Moccasin Envenomation

Moccasin Envenomation

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Moccasins are new world pit vipers (family Viperidae, subfamily Crotalinae), which may be identified by a heat-sensing pit anteroinferior to each eye, elliptical pupils, a triangular head, and undivided subcaudal scales. See the image below.

Moccasins comprise the genus Agkistrodon, which includes the cottonmouth (Agkistrodon piscivorus) and copperhead (Agkistrodon contortrix) in the southeastern United States; the cantil (Agkistrodon bilineatus) in Mexico and Central America; the mamushi (Agkistrodon blomhoffii), Siberian pit viper (Agkistrodon halys), and Central Asian pit viper (Agkistrodon intermedius) in central and northeastern Asia; and the Malayan pit viper (Calloselasma rhodostoma) and hundred-pace snake (Deinagkistrodon acutus) in southeastern Asia. See the image below.

Envenomation occurs when the moccasin injects venom via hollow movable fangs located in the anterior mouth. The effects of moccasin envenomation are generally similar to rattlesnake envenomation. However, in most cases, moccasin envenomation is less serious than envenomation by rattlesnakes. For further discussion of more severe pit viper envenomation, see Rattlesnake Envenomation.

Moccasin venom is complex, with nearly 50 identified components. These can be broken down into four major categories [1] :

Proteolytic enzymes that directly destroy tissue, as happens in digestion of prey animals

Inflammatory mediators, including histamine- and bradykinin-like factors, that cause pain, erythema, swelling, and occasionally distributive shock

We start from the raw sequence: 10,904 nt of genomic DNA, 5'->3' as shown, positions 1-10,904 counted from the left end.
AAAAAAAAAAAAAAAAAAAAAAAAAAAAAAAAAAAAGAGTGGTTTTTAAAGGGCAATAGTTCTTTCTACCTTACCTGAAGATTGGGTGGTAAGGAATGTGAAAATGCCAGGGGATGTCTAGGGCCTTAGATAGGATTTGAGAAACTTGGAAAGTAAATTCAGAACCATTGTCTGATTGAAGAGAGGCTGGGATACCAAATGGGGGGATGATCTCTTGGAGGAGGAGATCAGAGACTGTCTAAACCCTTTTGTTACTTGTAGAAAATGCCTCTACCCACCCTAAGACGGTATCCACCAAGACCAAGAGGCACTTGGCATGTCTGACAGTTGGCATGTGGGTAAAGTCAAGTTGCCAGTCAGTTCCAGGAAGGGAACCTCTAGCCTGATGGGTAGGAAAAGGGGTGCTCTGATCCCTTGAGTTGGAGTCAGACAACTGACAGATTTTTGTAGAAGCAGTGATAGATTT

Fibrinolytic enzymes that cleave fibrin into ineffective D-dimers, resulting in coagulopathy

Antiplatelet factors that cause thrombocytopenia

Although neurotoxic factors can be detected in moccasin venom, clinically significant neurotoxicity does not occur with envenomation by copperheads or cottonmouths.

United States

Approximately 5,000 snakebites are reported to poison centers each year. Of the venomous snakebites for which the species is known, moccasins are responsible for 42%. The vast majority of these (86%) are copperhead envenomations. In portions of the southeastern United States, copperheads account for 85% of all reported snake envenomations. [2, 3] See the image below.

International

An estimated 300,000-400,000 venomous snakebites occur per year worldwide. The proportion of these caused by Agkistrodon species is not known.

Incidence of snakebite is higher in males than in females.

Young adults are bitten most commonly. [4]

The American Association of Poison Control Centers (AAPCC) previously reported only one death from moccasin envenomation since its first annual report in 1983; however, the latest (2014) report includes 1 reported copperhead envenomation death. [5] Prospective studies of morbidity from moccasin envenomation have not been conducted. [6] However, in two retrospective studies of copperhead victims, patients missed a median of 2 or 6 weeks of work.

Nearly all patients fully recover after moccasin envenomation.

Some patients have long-term problems with limb pain and/or swelling, particularly after physical exertion. The proportion of patients that develop these sequelae and the impact of antivenom therapy on this incidence are not known.